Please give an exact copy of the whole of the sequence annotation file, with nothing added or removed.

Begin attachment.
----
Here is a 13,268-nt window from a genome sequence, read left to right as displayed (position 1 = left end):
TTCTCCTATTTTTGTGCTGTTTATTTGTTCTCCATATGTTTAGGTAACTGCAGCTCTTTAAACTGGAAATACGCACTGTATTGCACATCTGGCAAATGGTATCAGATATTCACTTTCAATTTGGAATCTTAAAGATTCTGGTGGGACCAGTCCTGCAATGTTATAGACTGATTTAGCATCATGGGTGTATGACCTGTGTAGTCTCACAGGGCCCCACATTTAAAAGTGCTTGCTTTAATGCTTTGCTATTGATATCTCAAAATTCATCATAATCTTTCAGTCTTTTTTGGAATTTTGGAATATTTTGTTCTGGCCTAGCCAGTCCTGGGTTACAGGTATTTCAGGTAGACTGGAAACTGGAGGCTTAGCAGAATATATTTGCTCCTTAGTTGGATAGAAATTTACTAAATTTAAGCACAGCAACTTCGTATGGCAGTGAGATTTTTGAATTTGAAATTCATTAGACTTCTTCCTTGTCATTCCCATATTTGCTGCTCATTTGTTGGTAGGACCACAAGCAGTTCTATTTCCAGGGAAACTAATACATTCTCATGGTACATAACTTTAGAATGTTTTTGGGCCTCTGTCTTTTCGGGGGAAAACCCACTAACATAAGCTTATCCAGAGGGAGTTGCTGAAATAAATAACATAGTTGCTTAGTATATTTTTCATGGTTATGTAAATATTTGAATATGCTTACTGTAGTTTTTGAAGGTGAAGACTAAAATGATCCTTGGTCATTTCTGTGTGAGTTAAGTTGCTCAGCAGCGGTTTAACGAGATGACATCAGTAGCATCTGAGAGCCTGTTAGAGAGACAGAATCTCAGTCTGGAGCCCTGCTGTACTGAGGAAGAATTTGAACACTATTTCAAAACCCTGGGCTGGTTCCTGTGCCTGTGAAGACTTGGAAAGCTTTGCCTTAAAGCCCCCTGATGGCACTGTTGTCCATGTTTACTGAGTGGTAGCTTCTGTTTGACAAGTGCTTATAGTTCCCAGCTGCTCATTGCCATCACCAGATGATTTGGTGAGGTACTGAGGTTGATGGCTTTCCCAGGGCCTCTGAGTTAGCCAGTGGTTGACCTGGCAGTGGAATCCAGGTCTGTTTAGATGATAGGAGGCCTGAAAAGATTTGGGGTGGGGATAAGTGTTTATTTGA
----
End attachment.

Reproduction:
Here is a 13,268-nt window from a genome sequence, read left to right as displayed (position 1 = left end):
TTCTCCTATTTTTGTGCTGTTTATTTGTTCTCCATATGTTTAGGTAACTGCAGCTCTTTAAACTGGAAATACGCACTGTATTGCACATCTGGCAAATGGTATCAGATATTCACTTTCAATTTGGAATCTTAAAGATTCTGGTGGGACCAGTCCTGCAATGTTATAGACTGATTTAGCATCATGGGTGTATGACCTGTGTAGTCTCACAGGGCCCCACATTTAAAAGTGCTTGCTTTAATGCTTTGCTATTGATATCTCAAAATTCATCATAATCTTTCAGTCTTTTTTGGAATTTTGGAATATTTTGTTCTGGCCTAGCCAGTCCTGGGTTACAGGTATTTCAGGTAGACTGGAAACTGGAGGCTTAGCAGAATATATTTGCTCCTTAGTTGGATAGAAATTTACTAAATTTAAGCACAGCAACTTCGTATGGCAGTGAGATTTTTGAATTTGAAATTCATTAGACTTCTTCCTTGTCATTCCCATATTTGCTGCTCATTTGTTGGTAGGACCACAAGCAGTTCTATTTCCAGGGAAACTAATACATTCTCATGGTACATAACTTTAGAATGTTTTTGGGCCTCTGTCTTTTCGGGGGAAAACCCACTAACATAAGCTTATCCAGAGGGAGTTGCTGAAATAAATAACATAGTTGCTTAGTATATTTTTCATGGTTATGTAAATATTTGAATATGCTTACTGTAGTTTTTGAAGGTGAAGACTAAAATGATCCTTGGTCATTTCTGTGTGAGTTAAGTTGCTCAGCAGCGGTTTAACGAGATGACATCAGTAGCATCTGAGAGCCTGTTAGAGAGACAGAATCTCAGTCTGGAGCCCTGCTGTACTGAGGAAGAATTTGAACACTATTTCAAAACCCTGGGCTGGTTCCTGTGCCTGTGAAGACTTGGAAAGCTTTGCCTTAAAGCCCCCTGATGGCACTGTTGTCCATGTTTACTGAGTGGTAGCTTCTGTTTGACAAGTGCTTATAGTTCCCAGCTGCTCATTGCCATCACCAGATGATTTGGTGAGGTACTGAGGTTGATGGCTTTCCCAGGGCCTCTGAGTTAGCCAGTGGTTGACCTGGCAGTGGAATCCAGGTCTGTTTAGATGATAGGAGGCCTGAAAAGATTTGGGGTGGGGATAAGTGTTTATTTGA